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Apr 13 2021


A typical European Health Spa resort’s website landing page is filled with pictures of alluring women (normally blond) lying in Jacuzzi’s, super healthy people exercising or being massaged and sophisticated physiotherapy treatments. The reality however, is more likely to be noisy families and seniors plonked thermal pools, consuming copious amounts of carbohydrates, alcohol and saturated fat and having the occasional, no frills, sometimes rather brutal looking treatment.

Central and Eastern Europe Spas have been slow to realize that there is more to a spa market than families and seniors with disabilities; for example, what about OPALS (old people active lifestyle), WHOPS (Wealthy healthy older people) and the ever-booming segment of millennials or older single women?  The spa guest of today does not need to travel for health, wellness facilities are to be found on practically every street corner in Europe. In order to attract the post Covid spa guest European thermal spas will have to become more imaginative in their market targeting and offers.

Like their target groups, the choice of programs in most Central European Health Resorts is limited, falling predominantly into four categories; Balneotherapy for physical rehabilitation, leisure, relaxation and weight loss/detox programs. When the virus hit, many resorts went into panic gear, hastily putting together programs such as “respiratory programs for long term sufferers of Covid 19” and “immunity booster” stays – packages that in reality are only likely to attract a niche market rather than fill the void left by the pandemic. On a closer examination of the content of these packages, many are just cobbled-together-existing treatments under catchy new names. Besides there being a lack of clinical evidence that scientifically proves a significant immune system response to a spa stay, a meager three-night, six treatment package with mineral baths, a massage and a couple of inhalation therapies is not going to significantly increase a person’s T4 cell count.

In 2020 the world changed. Everything people thought was secure and dependable was swept out from under them in an instant. They have been locked up in their apartments, they have moved less, eaten more, drunk more alcohol and put on more weight. Countless academic research articles have been written about the psychological effects of lock-downs. The result is that ‘Mental health’ has become the buzz word of 2021. In her interview with Oprah, Megan mentioned it several times, soon after Prince Harry became the chief impact officer of ‘Betterup’ a mental wellness organisation. During lock-down people have had plenty of time to -reflect on their mental well-being and question their pre-pandemic priorities.

European health destinations will have to step up if they want to entice the new post covid guest. American destination spas have already been leading the way with sophisticated lifestyle and mental wellness programs that catch the imagination; ‘optimal health’, ‘personal discovery’, ‘life fulfillment’, ‘outdoor escapes’ being a few examples. This holistic approach covers all aspects of living from physical health to relationship skills, women’s retreats, bereavement counseling, metaphysical experiences and even post-divorce boot camps! In such spas it is not referred to as ‘anti-aging’, rather the more inspiring ‘celebrating aging’.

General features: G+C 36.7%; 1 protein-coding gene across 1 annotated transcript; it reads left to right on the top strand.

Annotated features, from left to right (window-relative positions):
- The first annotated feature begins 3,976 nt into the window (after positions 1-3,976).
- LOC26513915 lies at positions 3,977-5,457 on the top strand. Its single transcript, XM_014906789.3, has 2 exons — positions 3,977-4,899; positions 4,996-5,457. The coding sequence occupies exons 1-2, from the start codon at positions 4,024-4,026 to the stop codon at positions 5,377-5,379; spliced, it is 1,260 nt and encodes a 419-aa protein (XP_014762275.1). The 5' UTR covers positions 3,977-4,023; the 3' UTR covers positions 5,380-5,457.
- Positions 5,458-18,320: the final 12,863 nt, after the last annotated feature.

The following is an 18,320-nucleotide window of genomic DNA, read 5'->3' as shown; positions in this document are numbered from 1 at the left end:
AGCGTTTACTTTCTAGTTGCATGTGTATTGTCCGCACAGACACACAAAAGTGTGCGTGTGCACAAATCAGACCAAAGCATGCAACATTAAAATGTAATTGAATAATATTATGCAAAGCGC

There is also more to a medical offer than just Balneotherapy for physical rehabilitation. Looking at the causes of death in Europe in 2020, 37% were circulatory diseases, 26% cancers, 8% respiratory and 2% diabetes. With some creativity spas could substantially broaden their medical offers. Vrnjacka Banja in Serbia, a thermal resort that specializes in diabetes is extremely successful partly because no one else is offering stays for diabetes on that scale.

According to Chris Kam a marketing forecast expert people will want to visit places with wide open spaces, natural beauty and peace (Forbes 20/05/2020). Thermae Laa in Austria recognised this and were well ahead of their time with their Silent Spa concept. People also will want places that are easy to get to – PCR/antigen tests, updating immunity passports and destination locations will all become obstacles to travel. They have also become socially sensitive to crowds, not just because of the possibility of viral infection, but having had the experience of not being exposed to intense interactions for over a year. For the foreseeable future crowded thermal pools and high-volume large spa resorts are unlikely to be popular – an unfortunate time for anyone who happens to be working in high volume spa facilities or the cruise ship industry.

Health resorts do have many advantages. In Europe there is no need to cross borders to visit one, they often happen to be in scenic and beautiful locations, have clinical standards of hygiene and medical staff are on hand if there is an emergency. (According to a recent article in the Business Insider hygiene is ranked as a top three factor when making a travel booking). Physiotherapists in European spas are greatly undervalued and trained to do much more than physical rehabilitation – if only they were utilized to their full potential. European Health Resorts can also offer non crowded accommodation, apartments, suites and smaller, less crowded accommodation options.

It seems that some European operators are slow to realize that demographics and demands have changed, particularly in light of Covid. Mental wellness, accessibility, hygiene are now the focuses of our time. Product diversity, specialization and attracting new markets are likely to be the pathways out of the Covid challenge and there are a wealth of ideas from outside Europe from which to draw inspiration.


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